Galley—a copy of your book, with the pages printed out pretty much as they will appear in the final draft. However, the pages might not be bound together, just loose. This is used to proofread for mistakes.

ARC—Advance Reading Copy—a copy of your book that will look almost exactly like the finished product, except usually with a cheaper cover. These are sent to reviewers in advance of the publication of your final product. There may still be proofreading problems in this version, and it may not have endorsements from other others or reviewers in it.

Character arc—the journey a character makes through the course of a book or a series. This is the emotional growth pattern of a character.

Blurbs—a complimentary comment that will appear on the cover (inside or outside) of a book to promote the book. Usually your publisher helps arrange these, but you might also ask any author friends if they would be willing to read your book and give you a blurb.

Mass market paperback—the type of paperback you typically see sold at a grocery store. Usually small, say five by six inches. Costs the least of all book types, except an e-book.

Trade paperback—considered a cross between a mass market paperback and a hardback book. Larger than a mass market paperback, still having a paper cover, but the cover is generally of a higher quality, thicker stock. Cost is somewhere between that of a mass market paperback and a hardback book.

Advance—the loan made to an author which is to be paid back by the author’s portion of sales, which is a percentage of the net (not retail) cost of the book.

**

And here's something to get you going...

November 15 is I Love To Write Day

Founded in 2002 by Delaware author John Riddle, I Love to Write Day iscelebrated every November 15th by having everyone spend some timewriting -- a poem, a letter, an essay, a greeting card.
If you go to and www.ilovetowriteday.org sign up to participatein the day you can get two free reports from John. Just send John an email (johnriddle@sprintmail.com) telling him how you'll help spread theword and he'll send you: How I Made $66,270 in 9 Months Writing forWebsites and Getting a Book Contract in 30 Days or Less.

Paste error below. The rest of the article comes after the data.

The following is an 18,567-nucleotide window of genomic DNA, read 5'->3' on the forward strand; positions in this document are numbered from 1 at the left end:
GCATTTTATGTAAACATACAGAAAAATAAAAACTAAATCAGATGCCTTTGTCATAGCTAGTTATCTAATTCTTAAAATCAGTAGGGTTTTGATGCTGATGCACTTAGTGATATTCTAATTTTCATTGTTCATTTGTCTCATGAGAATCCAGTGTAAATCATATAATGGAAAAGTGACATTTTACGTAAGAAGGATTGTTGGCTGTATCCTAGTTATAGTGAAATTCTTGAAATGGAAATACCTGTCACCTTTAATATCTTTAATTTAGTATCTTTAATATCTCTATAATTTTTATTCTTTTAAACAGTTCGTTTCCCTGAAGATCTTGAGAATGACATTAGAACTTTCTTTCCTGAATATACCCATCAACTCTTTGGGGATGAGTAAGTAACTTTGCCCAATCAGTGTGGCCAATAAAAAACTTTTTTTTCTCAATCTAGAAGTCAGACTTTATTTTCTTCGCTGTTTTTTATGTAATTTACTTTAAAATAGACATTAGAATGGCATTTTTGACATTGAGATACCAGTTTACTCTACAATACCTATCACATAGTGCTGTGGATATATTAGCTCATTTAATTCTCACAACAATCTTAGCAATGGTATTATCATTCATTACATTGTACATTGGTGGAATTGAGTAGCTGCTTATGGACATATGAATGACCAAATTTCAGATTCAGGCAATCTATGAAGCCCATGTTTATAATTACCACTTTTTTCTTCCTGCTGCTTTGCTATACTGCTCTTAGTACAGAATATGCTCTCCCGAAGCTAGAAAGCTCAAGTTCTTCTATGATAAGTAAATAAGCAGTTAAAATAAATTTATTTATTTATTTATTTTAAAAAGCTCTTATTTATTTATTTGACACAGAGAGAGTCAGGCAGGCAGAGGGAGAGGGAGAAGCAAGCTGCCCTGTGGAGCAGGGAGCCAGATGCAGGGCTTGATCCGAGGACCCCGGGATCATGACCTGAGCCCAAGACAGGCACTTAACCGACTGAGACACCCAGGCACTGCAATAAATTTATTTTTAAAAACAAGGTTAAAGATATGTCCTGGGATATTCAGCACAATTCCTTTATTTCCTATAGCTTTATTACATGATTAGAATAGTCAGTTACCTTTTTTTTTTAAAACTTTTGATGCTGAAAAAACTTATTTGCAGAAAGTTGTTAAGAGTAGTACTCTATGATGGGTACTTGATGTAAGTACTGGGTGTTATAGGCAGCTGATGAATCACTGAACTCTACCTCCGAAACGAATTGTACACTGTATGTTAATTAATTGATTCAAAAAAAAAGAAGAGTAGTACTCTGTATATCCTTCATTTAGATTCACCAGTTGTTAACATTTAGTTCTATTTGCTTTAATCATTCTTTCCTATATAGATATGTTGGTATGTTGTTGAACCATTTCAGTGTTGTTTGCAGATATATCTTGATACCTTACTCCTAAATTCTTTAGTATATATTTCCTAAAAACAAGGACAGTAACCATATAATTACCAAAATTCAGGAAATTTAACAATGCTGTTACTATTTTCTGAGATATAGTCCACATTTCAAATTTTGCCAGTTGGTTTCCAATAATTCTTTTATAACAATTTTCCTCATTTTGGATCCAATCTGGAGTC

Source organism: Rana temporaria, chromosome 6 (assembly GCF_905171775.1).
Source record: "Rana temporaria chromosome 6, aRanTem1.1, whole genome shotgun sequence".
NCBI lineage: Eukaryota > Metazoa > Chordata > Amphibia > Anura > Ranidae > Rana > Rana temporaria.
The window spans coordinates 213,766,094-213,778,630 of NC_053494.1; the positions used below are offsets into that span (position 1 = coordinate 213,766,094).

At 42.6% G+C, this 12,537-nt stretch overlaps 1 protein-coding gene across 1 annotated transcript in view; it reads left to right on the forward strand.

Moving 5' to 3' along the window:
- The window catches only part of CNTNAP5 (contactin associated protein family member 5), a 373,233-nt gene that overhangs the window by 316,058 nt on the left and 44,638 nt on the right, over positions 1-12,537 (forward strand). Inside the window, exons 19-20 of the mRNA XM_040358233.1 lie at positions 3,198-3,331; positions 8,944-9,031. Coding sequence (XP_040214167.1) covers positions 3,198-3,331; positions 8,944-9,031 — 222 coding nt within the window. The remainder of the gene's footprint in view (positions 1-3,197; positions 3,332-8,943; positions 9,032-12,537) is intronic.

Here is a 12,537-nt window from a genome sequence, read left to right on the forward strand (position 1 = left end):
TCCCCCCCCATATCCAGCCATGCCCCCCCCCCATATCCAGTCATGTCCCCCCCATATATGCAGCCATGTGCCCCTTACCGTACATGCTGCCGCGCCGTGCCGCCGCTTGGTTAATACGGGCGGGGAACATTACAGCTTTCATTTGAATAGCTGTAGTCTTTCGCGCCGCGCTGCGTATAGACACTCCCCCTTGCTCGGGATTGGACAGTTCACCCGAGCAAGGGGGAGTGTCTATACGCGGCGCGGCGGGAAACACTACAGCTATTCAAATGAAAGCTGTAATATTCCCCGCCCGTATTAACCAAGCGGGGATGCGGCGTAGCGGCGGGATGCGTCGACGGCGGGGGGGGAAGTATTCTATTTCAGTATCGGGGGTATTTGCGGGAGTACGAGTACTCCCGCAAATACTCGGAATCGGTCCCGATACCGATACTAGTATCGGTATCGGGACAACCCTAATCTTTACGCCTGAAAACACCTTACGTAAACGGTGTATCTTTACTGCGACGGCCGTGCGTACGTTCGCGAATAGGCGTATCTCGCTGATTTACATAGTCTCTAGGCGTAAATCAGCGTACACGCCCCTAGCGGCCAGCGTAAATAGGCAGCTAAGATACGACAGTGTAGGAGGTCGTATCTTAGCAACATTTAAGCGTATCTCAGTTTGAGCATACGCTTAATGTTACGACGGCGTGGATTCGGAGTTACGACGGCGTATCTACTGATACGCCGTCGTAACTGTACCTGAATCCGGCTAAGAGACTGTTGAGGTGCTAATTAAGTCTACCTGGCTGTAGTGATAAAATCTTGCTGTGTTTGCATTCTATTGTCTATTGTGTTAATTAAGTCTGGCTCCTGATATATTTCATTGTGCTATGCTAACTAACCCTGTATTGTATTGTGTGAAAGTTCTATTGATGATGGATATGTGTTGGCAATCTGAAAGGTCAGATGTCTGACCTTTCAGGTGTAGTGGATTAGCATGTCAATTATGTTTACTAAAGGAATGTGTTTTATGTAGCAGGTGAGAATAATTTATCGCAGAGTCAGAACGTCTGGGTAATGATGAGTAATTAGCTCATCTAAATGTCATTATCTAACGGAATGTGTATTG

Monday, October 20, 2008

Kingsport (TN) Times Women's Expo

Whew.

I rolled in last night after being on the road eleven straight hours. I'm dizzy, ditzy and tired today after attending my first Kingsport (TN) Times Women's Expo. (Thanks again to my gal-pal and BFF Shirley Damsgaard who helped wrangle me an invite!)

On Friday, I gave a humorous speech to kick off the event. It's been a while since I delivered a keynote and I was stressed. Still, somehow I found my "funny person" inside. You know, you can practice and practice but unless you're in the groove, it won't happen. And after the warm welcome given to me by the organizers, Sharon and Lydia, I was definitely feeling good. Read about it at Jennifer Estep's blog


The next day I sat beside Valerie Ramsey, who at 68 is proof we can age both gracefully and beautifully. That's Valerie in the red jacket. Check her out at http://www.valerieramsey.com/ She's a dear, and I enjoyed chatting with her in-between selling books.

I really wanted to get to know Teresa Medieros, Beth Williamson, Lora Leigh, Julia Quinn, Trista Ann Michaels, and Kay Stockham better, but honest to Pete, we were so busy talking to readers there just wasn't the time. (And let me say that there must be some magic to writing romance because all these women were gorgeous. I'm standing between Kay on the left and Teresa on the right. I came home determined to NEVER eat again! Fat begone!)
I did take time to smell the roses. I spent a couple of hours on a private tour of the Bays Mountain Nature Preserve. My heartfelt thanks to Karen Travis.

Check out my blog post at http://www.midnightwriters.blogspot.com/ to read more about my weekend.

Wednesday, October 15, 2008

Schedule Through November 2, 2008

Here's my schedule for the weekend and the week ahead I'll add details later:

Friday, Oct. 17, 2008 at 7:30 p.m.

Keynote speaker at the Kingsport (TN) Women's Expo Authors Dinner.

Also speaking will be Valerie Ramsey, the remarkable woman who "lived her life backwards" by becoming a top model at the age of 63.